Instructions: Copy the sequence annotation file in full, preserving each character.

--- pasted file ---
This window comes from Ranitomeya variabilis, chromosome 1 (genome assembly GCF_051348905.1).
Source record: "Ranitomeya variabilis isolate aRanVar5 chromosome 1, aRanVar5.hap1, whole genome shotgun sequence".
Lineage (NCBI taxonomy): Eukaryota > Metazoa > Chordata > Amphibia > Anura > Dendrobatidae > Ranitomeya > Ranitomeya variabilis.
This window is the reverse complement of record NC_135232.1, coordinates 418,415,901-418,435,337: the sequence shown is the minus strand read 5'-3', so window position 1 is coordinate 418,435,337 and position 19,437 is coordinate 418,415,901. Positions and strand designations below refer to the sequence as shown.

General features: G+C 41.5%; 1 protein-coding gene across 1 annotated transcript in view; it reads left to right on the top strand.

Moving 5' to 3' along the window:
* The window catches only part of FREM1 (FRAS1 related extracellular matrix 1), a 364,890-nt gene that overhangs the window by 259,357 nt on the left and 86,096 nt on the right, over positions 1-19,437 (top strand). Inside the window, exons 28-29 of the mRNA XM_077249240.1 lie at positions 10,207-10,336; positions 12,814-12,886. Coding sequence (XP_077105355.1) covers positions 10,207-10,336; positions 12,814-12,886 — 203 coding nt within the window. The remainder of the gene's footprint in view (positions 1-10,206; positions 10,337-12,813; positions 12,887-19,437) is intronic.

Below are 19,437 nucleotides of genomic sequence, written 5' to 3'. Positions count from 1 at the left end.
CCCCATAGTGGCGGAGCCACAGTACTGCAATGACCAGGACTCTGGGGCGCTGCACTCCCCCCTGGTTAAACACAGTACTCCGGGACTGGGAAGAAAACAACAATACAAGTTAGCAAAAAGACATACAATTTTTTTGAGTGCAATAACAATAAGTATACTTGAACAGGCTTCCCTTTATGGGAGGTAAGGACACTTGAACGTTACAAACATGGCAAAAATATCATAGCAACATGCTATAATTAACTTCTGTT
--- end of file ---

This window comes from Ranitomeya variabilis, chromosome 1 (genome assembly GCF_051348905.1).
Source record: "Ranitomeya variabilis isolate aRanVar5 chromosome 1, aRanVar5.hap1, whole genome shotgun sequence".
Lineage (NCBI taxonomy): Eukaryota > Metazoa > Chordata > Amphibia > Anura > Dendrobatidae > Ranitomeya > Ranitomeya variabilis.
This window is the reverse complement of record NC_135232.1, coordinates 418,415,901-418,435,337: the sequence shown is the minus strand read 5'-3', so window position 1 is coordinate 418,435,337 and position 19,437 is coordinate 418,415,901. Positions and strand designations below refer to the sequence as shown.

General features: G+C 41.5%; 1 protein-coding gene across 1 annotated transcript in view; it reads left to right on the top strand.

Moving 5' to 3' along the window:
* The window catches only part of FREM1 (FRAS1 related extracellular matrix 1), a 364,890-nt gene that overhangs the window by 259,357 nt on the left and 86,096 nt on the right, over positions 1-19,437 (top strand). Inside the window, exons 28-29 of the mRNA XM_077249240.1 lie at positions 10,207-10,336; positions 12,814-12,886. Coding sequence (XP_077105355.1) covers positions 10,207-10,336; positions 12,814-12,886 — 203 coding nt within the window. The remainder of the gene's footprint in view (positions 1-10,206; positions 10,337-12,813; positions 12,887-19,437) is intronic.

Below are 19,437 nucleotides of genomic sequence, written 5' to 3'. Positions count from 1 at the left end.
CCCCATAGTGGCGGAGCCACAGTACTGCAATGACCAGGACTCTGGGGCGCTGCACTCCCCCCTGGTTAAACACAGTACTCCGGGACTGGGAAGAAAACAACAATACAAGTTAGCAAAAAGACATACAATTTTTTTGAGTGCAATAACAATAAGTATACTTGAACAGGCTTCCCTTTATGGGAGGTAAGGACACTTGAACGTTACAAACATGGCAAAAATATCATAGCAACATGCTATAATTAACTTCTGTT